Student suggestions for improving trash systems at school

A recycling bin in the PC Lounge filled with the wrong kind of trash: many people at Concordia do not use the recycling bins in a responsible way.

A recycling bin in the PC Lounge filled with the wrong kind of trash: many people at Concordia do not use the recycling bins in a responsible way.

by George S., Corey Z., Aaron Y., Kwok Chi C., Jeremy N.

Concordia’s trash sorting system is far from perfect, but the implementation of the recycling bins in the PC Cafe and the PC Lounge over a year ago did create a certain scale of change.

And yet, we still see this on the Concordia campus at some point:  wooden chopsticks in the plastic recycling bin, and ziploc bags contained with wet tissues thrown into the paper recycling bin. The misuse of these categorized trash bins goes on.

In a companion article to this one called “A Bird’s Eye View of the Trash We Produce at Concordia”, you can see that our Global Development Studies group did a semester-long data collection project where we learned that we produce, on average 3,000 kg of waste each week at school. We also learned that we only recycle a small percentage of our trash, about 2 per cent.

So what are some solutions to help us do a better job?

The government of Shanghai might help us out in this regard. In July of 2019, Shanghai will implement the new Domestic Life Waste Management Law which will tighten regulations for the disposal and recycling of domestic waste. This law includes new waste disposal and sorting regulations for entities and organizations such as Concordia. Waste is expected to be sorted into four categories before disposal by municipal waste management: recyclable waste, hazardous waste, organic/wet waste, and dry waste (waste that doesn’t belong in any other category). It is important to note that the law does not require organizations to distinctly separate recyclable waste from the other types of waste. However, there are hefty fines for organizations that fail to separate organic waste or hazardous waste from dry waste. For more information, please go to…

http://www.chinadaily.com.cn/a/201902/01/WS5c53c236a3106c65c34e7c56.html

The maximum penalty for an organization that fails to organize its waste properly is ¥50,000 for each infraction. Although it is unlikely for the school to receive this fine for its first infraction, the new law nevertheless presents a legal issue for the school to resolve in its waste management. The use of general waste bins in the school leads to extensive contamination of dry waste by organic/food waste. This means that the school is likely to incur penalties for failing to separate organic waste from dry waste unless there is a substantial change to the way that trash is collected and/or sorted.

Our school has made many attempts at proper waste management and disposal in the past, with the categorized trash bins in the PC lounge being one of the more recent attempts. However, they have all failed to effect meaningful improvements to the sustainability of this school’s waste disposal. Our group has completed a structural and statistical analysis of the school’s waste disposal programs, and would like to suggest a few potential solutions to improve recycling at our school.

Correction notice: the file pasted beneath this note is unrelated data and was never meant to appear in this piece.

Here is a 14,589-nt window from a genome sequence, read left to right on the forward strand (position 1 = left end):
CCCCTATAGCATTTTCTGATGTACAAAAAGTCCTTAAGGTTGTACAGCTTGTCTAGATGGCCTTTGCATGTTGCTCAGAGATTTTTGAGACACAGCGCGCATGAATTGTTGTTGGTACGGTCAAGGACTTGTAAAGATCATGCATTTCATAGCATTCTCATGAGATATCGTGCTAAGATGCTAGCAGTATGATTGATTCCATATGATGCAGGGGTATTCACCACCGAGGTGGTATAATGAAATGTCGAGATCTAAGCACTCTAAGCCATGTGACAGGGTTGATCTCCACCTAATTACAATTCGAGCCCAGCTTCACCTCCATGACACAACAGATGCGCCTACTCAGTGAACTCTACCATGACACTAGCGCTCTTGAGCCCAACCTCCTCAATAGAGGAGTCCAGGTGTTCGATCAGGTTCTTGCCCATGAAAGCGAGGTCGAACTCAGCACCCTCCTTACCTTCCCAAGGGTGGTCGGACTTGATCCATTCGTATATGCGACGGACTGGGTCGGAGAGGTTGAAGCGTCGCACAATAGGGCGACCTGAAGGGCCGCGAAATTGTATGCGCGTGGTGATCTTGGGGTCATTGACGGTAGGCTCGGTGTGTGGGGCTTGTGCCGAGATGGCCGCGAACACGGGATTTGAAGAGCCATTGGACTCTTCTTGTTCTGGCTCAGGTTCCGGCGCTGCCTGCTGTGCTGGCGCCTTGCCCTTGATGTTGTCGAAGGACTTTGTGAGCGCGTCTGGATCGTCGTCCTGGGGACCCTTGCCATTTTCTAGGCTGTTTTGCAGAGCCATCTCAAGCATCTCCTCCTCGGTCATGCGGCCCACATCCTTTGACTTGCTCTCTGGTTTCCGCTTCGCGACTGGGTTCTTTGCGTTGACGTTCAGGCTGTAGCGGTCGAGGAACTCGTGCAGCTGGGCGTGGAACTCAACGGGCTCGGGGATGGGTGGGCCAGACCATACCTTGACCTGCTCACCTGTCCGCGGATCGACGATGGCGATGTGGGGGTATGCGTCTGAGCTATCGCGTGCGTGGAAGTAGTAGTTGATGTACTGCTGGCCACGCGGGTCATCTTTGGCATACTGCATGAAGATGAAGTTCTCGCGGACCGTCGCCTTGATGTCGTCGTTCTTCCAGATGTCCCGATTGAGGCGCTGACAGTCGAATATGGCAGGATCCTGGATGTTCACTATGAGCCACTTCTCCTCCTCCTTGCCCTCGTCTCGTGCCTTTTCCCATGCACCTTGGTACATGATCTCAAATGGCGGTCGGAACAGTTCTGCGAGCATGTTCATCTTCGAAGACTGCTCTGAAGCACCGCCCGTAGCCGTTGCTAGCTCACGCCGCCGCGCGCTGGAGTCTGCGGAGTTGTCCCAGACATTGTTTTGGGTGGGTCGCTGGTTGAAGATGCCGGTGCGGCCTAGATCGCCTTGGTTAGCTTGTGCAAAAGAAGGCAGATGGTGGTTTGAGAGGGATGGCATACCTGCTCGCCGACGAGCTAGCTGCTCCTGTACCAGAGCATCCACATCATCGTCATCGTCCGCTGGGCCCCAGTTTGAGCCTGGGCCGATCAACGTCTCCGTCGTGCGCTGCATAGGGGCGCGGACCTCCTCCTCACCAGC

1. Install Categorized Waste Bins on Each Floor

Even though there are recycling bins in the PC Cafe and the PC Lounge, there exists no way for people to categorize waste in other parts of the school. This means that all recyclable waste (except for paper from some classrooms that is collected in classroom bins) is thrown into the general waste bins and not properly categorized. When we interviewed a student about why he doesn’t dispose of recyclable waste in the recycling bins on the second floor, he replied, “there is no legit(imate) reason for me to go down from the fourth floor solely to throw my trash away; it is just more convenient to throw it into the black mesh bin in the classroom.”

Therefore, our group would suggest the placement of categorized trash bins on each floor of the high school, and appropriate areas of the other divisional buildings. We recommend separate bins for each of the following waste categorizations: Paper, Plastic, Aluminum, Food Waste, and Non Recyclable Waste. This would allow much more efficient categorization of trash at our school, and would also significantly decrease the contamination of recycled waste.

2. Increase the Reach of Recycling Programs to All Divisions

Our group suggests expanding the current high school paper recycling program to the rest of the campus, along with expanding other recycling programs to all divisions.

3. Catering Options

As part of our research, we learned that with the current recycling system our school uses, paper juice and milk boxes cannot be recycled because of costs associated with the processing of said containers into reusable pulp. As a result, our school currently has no sustainable option in terms of drinks, other than aluminum cans for sodas (which students are not allowed to buy).

Therefore, our group suggests that other sustainable options for providing drinks to the Concordia community be investigated. For example, plastic bottles were removed from the cafeteria and cafe two years ago and drink fountains were discussed at that time. Perhaps creative solutions like this could be revisited. Reducing our waste generation related to drinks in the cafeteria would contribute greatly to the sustainability of our school.

Implementing our suggested solutions will take time, effort, and energy. We understand that some of these changes require a shift in behavior, but if we care about having a more sustainable campus, these changes are worth it. As for you, the reader, you have a choice to make right now. By refusing single use containers and properly categorizing your trash, you can make a difference.

LeeAnne Lavender